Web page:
PROSECUTORS at the Khmer Rouge tribunal will appeal the jail sentence handed down last month against Tuol Sleng prison chief Kaing Guek Eav, joining the chorus of victims who have charged that his 30-year term is unacceptably short.
In a statement released yesterday, the co-prosecutors said the judgment against the accused, better known as Duch, “gives insufficient weight to the gravity of Duch’s crimes and his role and his willing participation in those crimes”. Mitigating circumstances, such as Duch’s expressions of remorse and cooperation with the court, were weighed unduly heavily in the sentence, the prosecutors added.
“The Co-Prosecutors submit that the sentence imposed on Duch is arbitrary and manifestly inadequate and fell outside the range of sentences available to the Trial Chamber in the circumstances,” the appeal notice read.
International co-prosecutor Andrew Cayley asked for patience on the part of victims upset with the brevity of Duch’s sentence. Prosecutors requested that Duch be given a 40-year jail term during closing arguments in November.
“They need to have confidence in the court, that everybody here is trying to get to a just result in all of these cases,” Cayley said. “We are listening to them and we are doing everything we can within the limits of the law to express their desires before the court.”
Under court rules, the prosecutors now have an additional 60 days to formally file their appeal.
79-year-old Chum Mey, a civil party in Case 001 and one of the few survivors of Tuol Sleng prison, said he was thankful that the prosecutors were pursuing a lengthier jail term for Duch. With credit for time served, the Khmer Rouge jailer stands to spend just 19 more years in prison, and could walk free if he survives to age 86.
“I applaud the prosecutors for filing an appeal on behalf of the victims,” Chum Mey said. “19 more years in jail for Duch cannot be accepted.”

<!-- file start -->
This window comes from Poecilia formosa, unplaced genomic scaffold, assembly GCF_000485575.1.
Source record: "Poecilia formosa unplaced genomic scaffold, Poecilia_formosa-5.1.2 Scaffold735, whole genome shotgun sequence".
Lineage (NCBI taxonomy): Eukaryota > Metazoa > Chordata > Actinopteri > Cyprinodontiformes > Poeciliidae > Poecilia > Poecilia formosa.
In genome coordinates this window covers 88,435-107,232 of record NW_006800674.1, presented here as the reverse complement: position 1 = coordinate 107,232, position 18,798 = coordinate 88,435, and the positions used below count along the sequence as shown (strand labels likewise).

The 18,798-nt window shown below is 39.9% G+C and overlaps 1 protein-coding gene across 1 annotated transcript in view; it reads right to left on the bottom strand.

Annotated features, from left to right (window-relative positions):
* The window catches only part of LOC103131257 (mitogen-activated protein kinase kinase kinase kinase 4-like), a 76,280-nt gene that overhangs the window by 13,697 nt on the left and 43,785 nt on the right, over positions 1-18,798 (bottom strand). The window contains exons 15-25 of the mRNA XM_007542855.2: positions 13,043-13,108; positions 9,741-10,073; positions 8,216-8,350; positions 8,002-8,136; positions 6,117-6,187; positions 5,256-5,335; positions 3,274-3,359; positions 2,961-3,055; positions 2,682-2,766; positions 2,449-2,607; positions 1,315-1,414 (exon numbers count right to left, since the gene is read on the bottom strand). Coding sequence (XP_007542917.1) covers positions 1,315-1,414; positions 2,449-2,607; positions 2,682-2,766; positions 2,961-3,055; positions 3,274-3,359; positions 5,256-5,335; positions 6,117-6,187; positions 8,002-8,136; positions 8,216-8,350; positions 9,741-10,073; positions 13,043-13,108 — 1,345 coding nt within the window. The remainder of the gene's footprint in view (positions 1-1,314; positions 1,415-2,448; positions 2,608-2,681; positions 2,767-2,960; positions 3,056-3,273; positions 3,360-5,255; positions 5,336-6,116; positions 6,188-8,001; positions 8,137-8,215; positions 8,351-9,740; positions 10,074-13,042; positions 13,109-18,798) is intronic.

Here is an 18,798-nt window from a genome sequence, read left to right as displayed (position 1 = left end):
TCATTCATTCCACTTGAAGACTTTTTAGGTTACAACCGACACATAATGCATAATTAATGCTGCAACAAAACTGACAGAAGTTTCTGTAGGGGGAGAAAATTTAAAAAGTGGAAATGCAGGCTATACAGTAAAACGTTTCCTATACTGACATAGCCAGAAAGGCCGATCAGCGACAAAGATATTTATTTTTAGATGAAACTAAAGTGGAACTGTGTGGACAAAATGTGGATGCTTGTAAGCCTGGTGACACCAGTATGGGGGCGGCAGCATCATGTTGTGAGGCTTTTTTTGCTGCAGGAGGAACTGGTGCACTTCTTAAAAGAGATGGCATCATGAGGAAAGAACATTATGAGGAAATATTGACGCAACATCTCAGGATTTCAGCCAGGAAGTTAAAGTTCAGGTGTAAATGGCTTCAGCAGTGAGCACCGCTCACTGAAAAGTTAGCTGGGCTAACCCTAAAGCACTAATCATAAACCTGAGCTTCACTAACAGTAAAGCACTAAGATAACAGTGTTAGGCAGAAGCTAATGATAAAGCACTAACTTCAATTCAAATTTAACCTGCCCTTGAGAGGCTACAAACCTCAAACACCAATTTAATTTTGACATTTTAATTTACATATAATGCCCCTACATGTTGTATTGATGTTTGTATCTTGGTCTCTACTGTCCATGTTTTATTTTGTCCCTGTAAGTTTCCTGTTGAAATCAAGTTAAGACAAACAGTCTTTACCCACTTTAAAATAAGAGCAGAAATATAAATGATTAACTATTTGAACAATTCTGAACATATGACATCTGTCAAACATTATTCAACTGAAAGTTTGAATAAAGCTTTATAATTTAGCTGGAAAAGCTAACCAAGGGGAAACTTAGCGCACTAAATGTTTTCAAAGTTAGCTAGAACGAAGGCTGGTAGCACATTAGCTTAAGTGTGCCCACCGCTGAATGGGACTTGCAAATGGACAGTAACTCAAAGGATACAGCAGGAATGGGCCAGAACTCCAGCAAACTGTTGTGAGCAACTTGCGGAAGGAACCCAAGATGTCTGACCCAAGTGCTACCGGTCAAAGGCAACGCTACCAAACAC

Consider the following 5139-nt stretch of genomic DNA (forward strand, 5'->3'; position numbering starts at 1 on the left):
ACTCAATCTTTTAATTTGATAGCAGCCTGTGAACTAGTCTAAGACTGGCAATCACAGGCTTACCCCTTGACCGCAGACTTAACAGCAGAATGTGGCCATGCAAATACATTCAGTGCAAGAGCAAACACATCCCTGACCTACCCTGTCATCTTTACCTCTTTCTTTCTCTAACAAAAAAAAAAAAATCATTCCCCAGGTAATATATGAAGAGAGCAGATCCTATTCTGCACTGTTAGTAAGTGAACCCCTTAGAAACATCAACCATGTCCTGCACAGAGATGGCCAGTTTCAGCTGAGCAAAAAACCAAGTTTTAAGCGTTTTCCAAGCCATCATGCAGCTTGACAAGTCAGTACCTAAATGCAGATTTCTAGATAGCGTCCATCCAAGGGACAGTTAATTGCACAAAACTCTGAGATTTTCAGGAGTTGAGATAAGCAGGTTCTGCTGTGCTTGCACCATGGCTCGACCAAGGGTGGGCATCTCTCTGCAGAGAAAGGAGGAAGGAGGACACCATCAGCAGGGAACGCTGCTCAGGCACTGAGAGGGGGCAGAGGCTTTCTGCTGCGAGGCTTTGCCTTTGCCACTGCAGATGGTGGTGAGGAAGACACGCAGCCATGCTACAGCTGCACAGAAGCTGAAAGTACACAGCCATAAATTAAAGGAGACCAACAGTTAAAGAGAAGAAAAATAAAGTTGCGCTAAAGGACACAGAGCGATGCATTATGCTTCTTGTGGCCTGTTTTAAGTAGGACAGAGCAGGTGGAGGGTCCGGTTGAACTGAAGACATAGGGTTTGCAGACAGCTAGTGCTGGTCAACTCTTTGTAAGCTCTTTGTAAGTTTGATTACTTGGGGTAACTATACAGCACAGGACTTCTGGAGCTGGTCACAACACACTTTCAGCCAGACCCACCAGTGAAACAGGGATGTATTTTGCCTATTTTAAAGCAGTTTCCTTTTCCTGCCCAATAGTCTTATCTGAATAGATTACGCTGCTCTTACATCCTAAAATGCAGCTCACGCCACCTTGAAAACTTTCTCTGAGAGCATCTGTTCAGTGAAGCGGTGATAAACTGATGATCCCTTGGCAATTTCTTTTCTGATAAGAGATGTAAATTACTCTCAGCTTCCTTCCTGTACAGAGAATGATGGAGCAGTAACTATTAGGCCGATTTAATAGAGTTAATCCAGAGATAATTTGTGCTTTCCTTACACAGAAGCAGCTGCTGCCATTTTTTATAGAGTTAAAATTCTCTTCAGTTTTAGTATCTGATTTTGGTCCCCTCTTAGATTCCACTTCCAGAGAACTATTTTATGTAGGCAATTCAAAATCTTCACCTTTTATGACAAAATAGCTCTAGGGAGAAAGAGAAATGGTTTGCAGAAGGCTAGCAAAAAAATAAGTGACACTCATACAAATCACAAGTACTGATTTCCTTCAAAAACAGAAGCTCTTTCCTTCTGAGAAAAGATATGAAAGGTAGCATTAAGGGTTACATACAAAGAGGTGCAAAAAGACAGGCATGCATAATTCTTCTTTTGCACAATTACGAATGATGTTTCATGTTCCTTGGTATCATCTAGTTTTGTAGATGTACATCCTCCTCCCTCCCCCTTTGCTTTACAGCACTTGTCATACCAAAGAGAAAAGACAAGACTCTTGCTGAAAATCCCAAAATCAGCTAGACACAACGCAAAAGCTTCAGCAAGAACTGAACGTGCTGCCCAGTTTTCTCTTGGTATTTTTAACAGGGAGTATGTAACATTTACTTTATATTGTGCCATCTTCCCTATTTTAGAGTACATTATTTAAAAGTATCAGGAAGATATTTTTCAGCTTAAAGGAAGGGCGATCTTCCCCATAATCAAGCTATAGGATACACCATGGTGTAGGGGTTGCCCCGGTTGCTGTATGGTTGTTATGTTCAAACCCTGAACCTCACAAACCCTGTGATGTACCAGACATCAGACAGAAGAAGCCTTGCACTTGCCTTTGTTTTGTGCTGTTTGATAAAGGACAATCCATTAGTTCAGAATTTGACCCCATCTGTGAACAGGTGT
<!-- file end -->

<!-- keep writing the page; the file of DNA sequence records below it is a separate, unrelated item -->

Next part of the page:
Door open to civil parties
Because the prosecutors have appealed the judgment, court rules state that the 90 civil parties who participated for the duration of Duch’s trial can now appeal the court’s decision on reparations. The judges granted requests from the accepted civil parties to have their names included in the final judgment and for the court to compile and publish all statements of apology made by Duch at his trial. Other requests, such as calls for a memorial stupa or monetary awards, were rejected because they either lacked specificity or were beyond the scope of possible reparation options available to the court.
“We are still in the process of examining the judgment [and] if there are grounds for appeal against the reparation order,” said Silke Studzinsky, one of a number of civil party lawyers who said following the verdict that they would consider such an appeal.
Duch’s attorneys have also said that they plan to appeal, though they have yet to formally file an appeal notice. Defence lawyer Kang Ritheary said yesterday that his team planned to make this filing “soon”, and would argue that Duch was not one of the “senior” Khmer Rouge leaders to whom the court’s mandate is limited.
Cayley said he expected that the appeal hearings, to be held before the Supreme Court Chamber, would be open to the public.